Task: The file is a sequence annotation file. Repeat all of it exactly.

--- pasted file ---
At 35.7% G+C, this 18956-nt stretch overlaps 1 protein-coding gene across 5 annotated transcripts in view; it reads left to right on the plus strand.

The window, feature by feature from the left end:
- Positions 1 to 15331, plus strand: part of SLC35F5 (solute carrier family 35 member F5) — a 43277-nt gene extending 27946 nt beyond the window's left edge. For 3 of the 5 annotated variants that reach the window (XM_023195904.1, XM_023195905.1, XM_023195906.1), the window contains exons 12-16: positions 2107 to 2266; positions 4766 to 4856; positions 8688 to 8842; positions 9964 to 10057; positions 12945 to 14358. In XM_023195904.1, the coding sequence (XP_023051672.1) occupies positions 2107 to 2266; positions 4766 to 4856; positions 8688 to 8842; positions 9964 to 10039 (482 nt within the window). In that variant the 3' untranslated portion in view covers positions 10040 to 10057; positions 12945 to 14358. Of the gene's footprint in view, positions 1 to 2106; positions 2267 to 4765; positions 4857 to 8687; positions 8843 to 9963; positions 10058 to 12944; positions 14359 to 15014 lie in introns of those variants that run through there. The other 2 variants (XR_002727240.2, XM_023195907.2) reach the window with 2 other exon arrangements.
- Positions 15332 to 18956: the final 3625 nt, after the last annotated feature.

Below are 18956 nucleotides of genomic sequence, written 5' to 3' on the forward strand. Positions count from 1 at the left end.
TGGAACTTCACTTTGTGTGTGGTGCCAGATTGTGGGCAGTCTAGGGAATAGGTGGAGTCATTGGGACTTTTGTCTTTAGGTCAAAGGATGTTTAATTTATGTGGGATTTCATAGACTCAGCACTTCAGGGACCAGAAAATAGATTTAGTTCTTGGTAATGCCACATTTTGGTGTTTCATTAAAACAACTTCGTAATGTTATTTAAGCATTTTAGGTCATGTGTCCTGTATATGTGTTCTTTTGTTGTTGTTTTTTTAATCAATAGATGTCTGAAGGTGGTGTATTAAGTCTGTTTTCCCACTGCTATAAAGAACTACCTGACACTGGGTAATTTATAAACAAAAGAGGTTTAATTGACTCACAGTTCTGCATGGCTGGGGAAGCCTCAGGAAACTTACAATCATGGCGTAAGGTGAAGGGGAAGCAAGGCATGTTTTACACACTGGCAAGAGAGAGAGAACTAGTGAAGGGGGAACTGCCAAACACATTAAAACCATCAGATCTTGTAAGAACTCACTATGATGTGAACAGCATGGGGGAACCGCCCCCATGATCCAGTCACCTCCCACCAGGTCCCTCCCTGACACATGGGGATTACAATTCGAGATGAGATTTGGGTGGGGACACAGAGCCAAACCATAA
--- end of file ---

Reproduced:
At 35.7% G+C, this 18956-nt stretch overlaps 1 protein-coding gene across 5 annotated transcripts in view; it reads left to right on the plus strand.

The window, feature by feature from the left end:
- Positions 1 to 15331, plus strand: part of SLC35F5 (solute carrier family 35 member F5) — a 43277-nt gene extending 27946 nt beyond the window's left edge. For 3 of the 5 annotated variants that reach the window (XM_023195904.1, XM_023195905.1, XM_023195906.1), the window contains exons 12-16: positions 2107 to 2266; positions 4766 to 4856; positions 8688 to 8842; positions 9964 to 10057; positions 12945 to 14358. In XM_023195904.1, the coding sequence (XP_023051672.1) occupies positions 2107 to 2266; positions 4766 to 4856; positions 8688 to 8842; positions 9964 to 10039 (482 nt within the window). In that variant the 3' untranslated portion in view covers positions 10040 to 10057; positions 12945 to 14358. Of the gene's footprint in view, positions 1 to 2106; positions 2267 to 4765; positions 4857 to 8687; positions 8843 to 9963; positions 10058 to 12944; positions 14359 to 15014 lie in introns of those variants that run through there. The other 2 variants (XR_002727240.2, XM_023195907.2) reach the window with 2 other exon arrangements.
- Positions 15332 to 18956: the final 3625 nt, after the last annotated feature.

Below are 18956 nucleotides of genomic sequence, written 5' to 3' on the forward strand. Positions count from 1 at the left end.
TGGAACTTCACTTTGTGTGTGGTGCCAGATTGTGGGCAGTCTAGGGAATAGGTGGAGTCATTGGGACTTTTGTCTTTAGGTCAAAGGATGTTTAATTTATGTGGGATTTCATAGACTCAGCACTTCAGGGACCAGAAAATAGATTTAGTTCTTGGTAATGCCACATTTTGGTGTTTCATTAAAACAACTTCGTAATGTTATTTAAGCATTTTAGGTCATGTGTCCTGTATATGTGTTCTTTTGTTGTTGTTTTTTTAATCAATAGATGTCTGAAGGTGGTGTATTAAGTCTGTTTTCCCACTGCTATAAAGAACTACCTGACACTGGGTAATTTATAAACAAAAGAGGTTTAATTGACTCACAGTTCTGCATGGCTGGGGAAGCCTCAGGAAACTTACAATCATGGCGTAAGGTGAAGGGGAAGCAAGGCATGTTTTACACACTGGCAAGAGAGAGAGAACTAGTGAAGGGGGAACTGCCAAACACATTAAAACCATCAGATCTTGTAAGAACTCACTATGATGTGAACAGCATGGGGGAACCGCCCCCATGATCCAGTCACCTCCCACCAGGTCCCTCCCTGACACATGGGGATTACAATTCGAGATGAGATTTGGGTGGGGACACAGAGCCAAACCATAA